I grew up in Las Vegas and have been working at the Las Vegas Convention and Visitors Authority for 41 years, so I personally know how true those two simple words are. At some level, we all know tourism is important. But, as we mark National Travel and Tourism Week, why does tourism matter in your daily life, and what are we doing at the authority to make sure it continues to matter in a big way?
Did you take a child to school today? Chances are they spent the day in a classroom that was paid for with hotel room taxes. The teacher in that classroom also benefited because visitor-funded room taxes also help pay for teacher salaries.
If your tires were rolling on the Las Vegas Beltway or Interstate 15 today, you drove on a road paid for by tourists because room taxes pay for road construction and improvements across the valley.
If you spent the afternoon in a local park, tourism supported your enjoyment of the open space because the room tax covers the construction and maintenance of local parks.
You see, tourism is much more than people coming to our wonderful city, having a good time and heading home. It is about bringing money into Las Vegas from other places that pay for things we residents use and enjoy every day.
Tourism also means jobs. One out of two jobs in Southern Nevada exists because of our tourism industry. If you own a business, most likely a lot of your customers work in the tourism industry, and they spend their money at your business.
Tourism matters. Without our visitors, our way of life and our entire community would be drastically different. It’s critical that we ensure Las Vegas remains the greatest tourist and business destination in the world.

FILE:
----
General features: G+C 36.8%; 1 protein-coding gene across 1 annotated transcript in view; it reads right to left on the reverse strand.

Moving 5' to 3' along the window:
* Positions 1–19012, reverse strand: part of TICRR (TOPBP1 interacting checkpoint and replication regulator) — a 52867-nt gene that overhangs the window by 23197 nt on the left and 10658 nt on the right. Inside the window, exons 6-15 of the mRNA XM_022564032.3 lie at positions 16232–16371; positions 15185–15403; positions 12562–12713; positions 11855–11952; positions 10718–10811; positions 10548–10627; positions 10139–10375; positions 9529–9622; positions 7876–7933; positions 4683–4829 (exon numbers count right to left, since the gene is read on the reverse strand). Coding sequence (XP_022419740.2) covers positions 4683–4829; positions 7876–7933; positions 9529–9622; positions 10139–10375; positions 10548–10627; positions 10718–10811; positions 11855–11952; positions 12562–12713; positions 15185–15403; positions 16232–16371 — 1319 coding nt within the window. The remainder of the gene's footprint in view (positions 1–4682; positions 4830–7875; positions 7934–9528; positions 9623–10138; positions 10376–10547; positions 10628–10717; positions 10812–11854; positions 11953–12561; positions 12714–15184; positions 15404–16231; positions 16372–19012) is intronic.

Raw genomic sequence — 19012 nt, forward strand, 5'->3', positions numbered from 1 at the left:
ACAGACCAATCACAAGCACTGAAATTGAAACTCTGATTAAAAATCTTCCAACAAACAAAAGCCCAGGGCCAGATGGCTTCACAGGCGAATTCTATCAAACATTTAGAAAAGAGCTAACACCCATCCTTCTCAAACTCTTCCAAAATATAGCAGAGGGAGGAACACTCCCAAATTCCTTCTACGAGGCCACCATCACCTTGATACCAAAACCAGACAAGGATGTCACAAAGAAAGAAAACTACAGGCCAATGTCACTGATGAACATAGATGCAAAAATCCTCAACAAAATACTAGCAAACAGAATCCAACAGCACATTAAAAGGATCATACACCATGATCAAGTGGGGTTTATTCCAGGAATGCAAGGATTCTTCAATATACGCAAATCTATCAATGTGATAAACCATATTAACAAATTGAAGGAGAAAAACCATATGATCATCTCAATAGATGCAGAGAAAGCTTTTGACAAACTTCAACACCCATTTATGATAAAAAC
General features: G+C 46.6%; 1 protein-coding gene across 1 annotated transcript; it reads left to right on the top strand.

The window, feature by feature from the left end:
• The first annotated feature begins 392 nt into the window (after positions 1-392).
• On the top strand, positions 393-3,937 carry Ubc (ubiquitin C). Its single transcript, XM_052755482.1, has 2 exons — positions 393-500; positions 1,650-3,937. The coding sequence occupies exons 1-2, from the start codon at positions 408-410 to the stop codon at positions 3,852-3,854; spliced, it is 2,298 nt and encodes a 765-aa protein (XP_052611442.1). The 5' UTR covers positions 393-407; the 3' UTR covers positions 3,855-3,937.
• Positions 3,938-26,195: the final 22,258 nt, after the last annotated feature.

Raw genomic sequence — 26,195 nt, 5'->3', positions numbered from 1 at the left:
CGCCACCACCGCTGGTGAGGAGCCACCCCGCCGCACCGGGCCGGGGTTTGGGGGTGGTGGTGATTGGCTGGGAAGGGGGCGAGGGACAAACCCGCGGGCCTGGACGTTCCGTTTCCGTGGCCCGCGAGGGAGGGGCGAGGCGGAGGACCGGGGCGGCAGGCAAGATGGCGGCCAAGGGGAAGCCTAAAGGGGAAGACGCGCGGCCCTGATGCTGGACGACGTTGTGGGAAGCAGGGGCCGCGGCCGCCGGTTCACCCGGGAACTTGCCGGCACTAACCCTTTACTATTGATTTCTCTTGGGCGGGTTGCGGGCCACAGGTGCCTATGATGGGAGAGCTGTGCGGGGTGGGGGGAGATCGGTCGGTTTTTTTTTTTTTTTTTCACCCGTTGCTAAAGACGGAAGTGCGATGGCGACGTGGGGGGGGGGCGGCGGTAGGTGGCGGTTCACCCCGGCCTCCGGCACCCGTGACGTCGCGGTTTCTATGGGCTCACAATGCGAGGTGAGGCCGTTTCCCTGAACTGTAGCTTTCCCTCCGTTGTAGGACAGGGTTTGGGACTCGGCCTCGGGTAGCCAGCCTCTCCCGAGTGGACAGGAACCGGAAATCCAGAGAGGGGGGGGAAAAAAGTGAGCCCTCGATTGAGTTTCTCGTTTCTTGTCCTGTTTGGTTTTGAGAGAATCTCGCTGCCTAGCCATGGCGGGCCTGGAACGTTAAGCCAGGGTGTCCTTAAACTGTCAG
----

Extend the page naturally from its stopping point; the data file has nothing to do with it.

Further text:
When the Southern Nevada economy was hit hard by the recession, it was the increase in the number of tourists and trade shows that kept money coming into our community. Our conventions in particular emerged as the great stabilizer in our local economy. Without them, things would have been a lot worse.
Today, can you feel things getting better? If it feels like things are moving again, it is because they are. We expect to welcome a record-breaking 40 million visitors this year, and new major construction projects are once again underway, creating jobs and offering new things for our visitors to enjoy.
Our competitors are always looking for ways to knock us off our perch as the top convention destination. Chicago, Orlando, San Francisco, San Diego and other cities are investing billions of dollars in their convention facilities to try to take business from Las Vegas. We need to make sure we stay ahead of the competition.
At the LVCVA, our next big vision is the Las Vegas Global Business District. It will push us years ahead of competing cities, allowing us to continue to attract major conventions, events and tourists. The project is an expansion and reinvention of the Las Vegas Convention Center to grow capacity for existing shows and to give us room to bring new, big trade shows to Las Vegas.
It includes an international trade center building to provide major corporations with the facilities and support to conduct business right here in Las Vegas. And, in one of the most exciting aspects for residents, it includes the development of a transportation hub to centralize multiple modes of transportation — cars, buses, taxis, the Las Vegas Monorail and light rail to improve travel within our city.
The bottom line is more visitors means more room tax revenues, more spending and more money to local employees, who in turn will spend it at businesses throughout our valley. For you, it means that school you dropped your child off at, that road you drove on and that park you visited with your family will benefit.
As we celebrate National Travel and Tourism Week, take a moment to consider how tourism matters to you.
Rossi Ralenkotter is president and chief executive officer of the Las Vegas Convention and Visitors Authority.